Experts say that 7 percent of human communication comes from words, while 38 percent is from a person's tone of the voice and a whopping 55 percent comes from his body language. I'm no math wiz, but those numbers tell me that when a passive aggressive person wants to mask his anger, sending an e-mail, text, or posting online can be the perfect way to do it! In a face-to-face or live telephone interaction, body language and tone of voice betray anger and hostility. When these interpersonal elements are absent, it is easy to mask a whole lot of hidden anger.
The Perfect Crime
- Have you ever received an e-mail from a boss or co-worker that was completely professionally appropriate, yet simmering with hostility?
- Has anyone ever Facebooked you with an embarrasing comment for all of your FB friends to read...couched in justifiable language ("What? It was only a joke! Don't be so sensitive")?
- Did you ever send a text brief enough to deny that any real thought went into it but long enough to tell a person what you are really thinking about her?
- How often have you held your breathe after dialing a phone number, hoping you'll get an answering machine that will allow you to leave the real message you would never leave in person?
When you receive a message that you KNOW was intended to insult you...and you know that the sender KNOWS he was intending to insult you, and he KNOWS THAT YOU KNOW...but you can't prove it just from his words...you've been the victim of the perfect passive aggressive crime!
Below, I'm sharing a few of the great examples of electonic passive aggression that I've read and/or that have been shared with me by others. I invite you to use the Comments section to share your stories of passive aggression in e-mails, texts, voice mails, online, etc here!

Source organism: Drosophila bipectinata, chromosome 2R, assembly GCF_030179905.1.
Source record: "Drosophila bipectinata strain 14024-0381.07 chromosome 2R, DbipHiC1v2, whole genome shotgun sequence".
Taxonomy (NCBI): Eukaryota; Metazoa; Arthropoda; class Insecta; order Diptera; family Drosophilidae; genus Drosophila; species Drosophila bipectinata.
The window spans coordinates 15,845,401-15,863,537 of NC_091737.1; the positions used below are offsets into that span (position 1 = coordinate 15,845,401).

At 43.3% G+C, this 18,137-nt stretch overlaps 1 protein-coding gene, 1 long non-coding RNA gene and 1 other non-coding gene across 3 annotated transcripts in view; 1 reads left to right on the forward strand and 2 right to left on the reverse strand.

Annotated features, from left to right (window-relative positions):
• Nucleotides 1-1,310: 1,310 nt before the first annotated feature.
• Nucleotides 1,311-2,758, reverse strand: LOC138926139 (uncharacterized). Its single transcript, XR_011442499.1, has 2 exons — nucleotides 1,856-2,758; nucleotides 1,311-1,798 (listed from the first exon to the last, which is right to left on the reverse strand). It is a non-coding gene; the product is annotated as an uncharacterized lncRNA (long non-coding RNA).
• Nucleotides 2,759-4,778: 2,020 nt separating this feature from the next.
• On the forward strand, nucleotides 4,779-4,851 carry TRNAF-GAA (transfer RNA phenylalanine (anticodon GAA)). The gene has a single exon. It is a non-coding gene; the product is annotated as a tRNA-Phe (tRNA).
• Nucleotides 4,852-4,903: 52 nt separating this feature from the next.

Here's an example of a passive aggressive phone message, found while I was reading Randolph Pausch's The Last Lecture. Pausch writes:
It's not a real vacation if you're reading e-mail or calling in for messages. When [my wife] and I went on our honeymoon, we wanted to be left alone. My boss, however, felt I needed to provide a way for people to contact me. So, I came up with the perfect phone message:
"Hi, this is Randy. I waited until I was thirty-nine to get married, so my wife and I are going away for a month. I hope you don't have a problem with that, but my boss does. Apparently, I have to be reachable." I then gave the names of my [my wife's] parents and the city where they live. "If you call directory assistance, you can get their number. And then, if you can convince my new in-laws that your emergency merits interrupting their only daughter's honeymoon, they have our number."
This story was shared with me by a group of students at the University of Maryland:
Sally and Beth are best friends and they both have boyfriends. About a month ago, the girls had a fight. Instead of calling or meeting to reconcile their differences, Beth and Sally began spreading rumors about each other. Unfortunately, Beth's rumor ended up costing Sally her relationship. Since the girls were roommates at school, Sally decided to change their answering machine message to the following:
"Hello you have reached Beth and Sally. Please leave a message, and we will get back to you ASAP. If this is Ben (Beth's boyfriend), in which case you should call Seth, Jason, Sean, Peter or Kyle. You would be better able to reach Beth at one of their rooms between the hours of 10am and 2am. Thank you and have a nice day."
This Facebook example was also shared by a college student:
Jane and John are dating. Jane is aware, via Facebook, that John and a classmate, Lucy, have exchanged very flirtatious Wall posts. Feeling very threatened by their budding relationship, Jane decides to post a Facebook Wall comment of her own on Johns wall, saying, "What did the doctor say about that rash? Can we still play this weekend..?"
Please share your stories of passive aggression at home, at work, or in relationships, via Facebook, voice mail, text, e-mail, or any other "unspoken," yet loud and clear format.